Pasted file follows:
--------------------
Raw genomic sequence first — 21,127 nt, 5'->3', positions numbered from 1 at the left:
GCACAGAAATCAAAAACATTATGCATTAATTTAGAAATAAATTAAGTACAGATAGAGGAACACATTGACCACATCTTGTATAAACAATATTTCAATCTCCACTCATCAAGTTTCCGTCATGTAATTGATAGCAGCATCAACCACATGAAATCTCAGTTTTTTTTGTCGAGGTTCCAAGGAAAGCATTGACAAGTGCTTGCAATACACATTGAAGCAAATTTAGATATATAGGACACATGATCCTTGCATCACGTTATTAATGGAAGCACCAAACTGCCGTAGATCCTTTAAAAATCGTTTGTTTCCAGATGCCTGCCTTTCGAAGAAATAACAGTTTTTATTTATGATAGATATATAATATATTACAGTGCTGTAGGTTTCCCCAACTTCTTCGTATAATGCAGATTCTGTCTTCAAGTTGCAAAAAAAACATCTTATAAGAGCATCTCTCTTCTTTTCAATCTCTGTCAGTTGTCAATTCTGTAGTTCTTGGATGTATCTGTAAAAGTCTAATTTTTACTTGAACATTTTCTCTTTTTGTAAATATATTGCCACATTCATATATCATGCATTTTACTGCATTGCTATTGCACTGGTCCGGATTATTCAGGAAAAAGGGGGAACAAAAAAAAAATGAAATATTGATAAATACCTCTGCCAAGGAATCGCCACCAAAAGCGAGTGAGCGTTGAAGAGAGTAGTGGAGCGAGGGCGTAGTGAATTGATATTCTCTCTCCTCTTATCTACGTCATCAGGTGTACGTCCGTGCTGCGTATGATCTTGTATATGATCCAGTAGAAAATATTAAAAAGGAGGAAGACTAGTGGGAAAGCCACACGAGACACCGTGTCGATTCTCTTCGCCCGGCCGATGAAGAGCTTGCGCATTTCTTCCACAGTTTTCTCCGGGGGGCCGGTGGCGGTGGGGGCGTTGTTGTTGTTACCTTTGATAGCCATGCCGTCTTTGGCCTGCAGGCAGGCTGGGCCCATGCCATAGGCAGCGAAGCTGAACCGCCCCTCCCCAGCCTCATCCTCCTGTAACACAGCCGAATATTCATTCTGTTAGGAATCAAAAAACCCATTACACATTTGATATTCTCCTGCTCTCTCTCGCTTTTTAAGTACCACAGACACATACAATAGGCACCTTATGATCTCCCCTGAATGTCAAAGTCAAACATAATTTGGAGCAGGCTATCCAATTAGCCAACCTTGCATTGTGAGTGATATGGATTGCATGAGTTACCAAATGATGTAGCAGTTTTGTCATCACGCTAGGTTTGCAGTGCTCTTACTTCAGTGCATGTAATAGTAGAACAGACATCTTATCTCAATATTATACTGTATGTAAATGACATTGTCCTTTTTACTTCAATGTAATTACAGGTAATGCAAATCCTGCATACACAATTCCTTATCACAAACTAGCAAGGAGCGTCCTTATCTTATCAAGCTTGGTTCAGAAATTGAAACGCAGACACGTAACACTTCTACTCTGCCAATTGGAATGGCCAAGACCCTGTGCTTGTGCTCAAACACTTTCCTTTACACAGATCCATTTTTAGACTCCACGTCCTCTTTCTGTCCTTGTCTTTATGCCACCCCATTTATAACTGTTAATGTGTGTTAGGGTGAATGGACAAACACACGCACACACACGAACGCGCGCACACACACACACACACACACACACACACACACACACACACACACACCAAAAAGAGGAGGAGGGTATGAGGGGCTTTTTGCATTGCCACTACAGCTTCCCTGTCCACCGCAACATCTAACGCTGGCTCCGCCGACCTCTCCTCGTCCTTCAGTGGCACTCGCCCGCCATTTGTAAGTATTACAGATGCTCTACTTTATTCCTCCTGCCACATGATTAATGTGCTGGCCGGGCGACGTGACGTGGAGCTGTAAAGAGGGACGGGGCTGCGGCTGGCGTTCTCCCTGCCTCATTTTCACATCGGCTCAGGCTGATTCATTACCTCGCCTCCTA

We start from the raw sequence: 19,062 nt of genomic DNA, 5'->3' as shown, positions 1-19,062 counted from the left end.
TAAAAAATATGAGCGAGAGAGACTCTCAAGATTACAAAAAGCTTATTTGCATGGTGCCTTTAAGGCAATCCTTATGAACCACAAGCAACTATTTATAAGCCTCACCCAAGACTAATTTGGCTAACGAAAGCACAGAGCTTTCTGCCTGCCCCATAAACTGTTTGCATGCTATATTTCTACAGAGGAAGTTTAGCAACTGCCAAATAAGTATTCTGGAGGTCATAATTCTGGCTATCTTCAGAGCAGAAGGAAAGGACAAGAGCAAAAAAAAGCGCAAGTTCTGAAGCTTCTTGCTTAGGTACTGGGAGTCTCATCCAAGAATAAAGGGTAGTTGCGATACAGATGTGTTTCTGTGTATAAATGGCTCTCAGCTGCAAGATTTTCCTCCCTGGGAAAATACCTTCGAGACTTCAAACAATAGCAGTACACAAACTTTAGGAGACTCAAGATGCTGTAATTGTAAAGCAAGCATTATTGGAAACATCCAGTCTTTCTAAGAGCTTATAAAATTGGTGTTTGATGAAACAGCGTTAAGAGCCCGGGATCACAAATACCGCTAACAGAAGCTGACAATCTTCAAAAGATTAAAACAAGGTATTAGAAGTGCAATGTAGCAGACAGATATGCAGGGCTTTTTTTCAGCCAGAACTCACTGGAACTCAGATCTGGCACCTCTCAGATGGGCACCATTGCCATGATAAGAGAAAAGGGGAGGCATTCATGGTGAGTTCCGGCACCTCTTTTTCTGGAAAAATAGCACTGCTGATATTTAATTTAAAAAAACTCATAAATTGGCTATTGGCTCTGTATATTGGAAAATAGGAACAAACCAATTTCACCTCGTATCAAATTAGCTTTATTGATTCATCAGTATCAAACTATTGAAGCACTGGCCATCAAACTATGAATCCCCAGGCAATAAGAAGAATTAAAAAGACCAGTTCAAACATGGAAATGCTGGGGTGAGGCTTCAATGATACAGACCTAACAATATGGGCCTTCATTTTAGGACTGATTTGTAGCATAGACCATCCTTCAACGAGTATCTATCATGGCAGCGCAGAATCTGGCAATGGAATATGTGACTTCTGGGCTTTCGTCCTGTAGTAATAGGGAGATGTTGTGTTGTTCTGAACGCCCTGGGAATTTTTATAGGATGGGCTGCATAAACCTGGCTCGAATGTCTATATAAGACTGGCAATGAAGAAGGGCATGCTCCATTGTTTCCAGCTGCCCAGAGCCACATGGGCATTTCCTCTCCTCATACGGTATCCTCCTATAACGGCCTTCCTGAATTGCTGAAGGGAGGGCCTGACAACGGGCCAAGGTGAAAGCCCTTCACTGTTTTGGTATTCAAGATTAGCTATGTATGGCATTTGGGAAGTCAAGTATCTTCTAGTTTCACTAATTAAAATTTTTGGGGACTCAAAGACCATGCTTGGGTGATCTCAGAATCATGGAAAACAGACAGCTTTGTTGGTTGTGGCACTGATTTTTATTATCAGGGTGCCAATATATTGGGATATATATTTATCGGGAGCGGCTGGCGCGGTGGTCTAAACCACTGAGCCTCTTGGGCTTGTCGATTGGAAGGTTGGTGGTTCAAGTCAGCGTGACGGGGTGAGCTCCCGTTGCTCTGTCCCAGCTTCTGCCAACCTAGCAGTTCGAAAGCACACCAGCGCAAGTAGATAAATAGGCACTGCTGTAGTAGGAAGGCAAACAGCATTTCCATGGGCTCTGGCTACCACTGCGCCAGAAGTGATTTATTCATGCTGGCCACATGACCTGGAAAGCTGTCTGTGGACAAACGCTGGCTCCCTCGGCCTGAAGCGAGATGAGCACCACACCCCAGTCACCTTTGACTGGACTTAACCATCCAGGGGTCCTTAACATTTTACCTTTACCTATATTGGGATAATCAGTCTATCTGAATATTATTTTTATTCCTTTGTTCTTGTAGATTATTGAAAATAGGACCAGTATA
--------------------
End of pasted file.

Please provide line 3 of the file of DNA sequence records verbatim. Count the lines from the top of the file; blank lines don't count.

We start from the raw sequence: 19,062 nt of genomic DNA, 5'->3' as shown, positions 1-19,062 counted from the left end.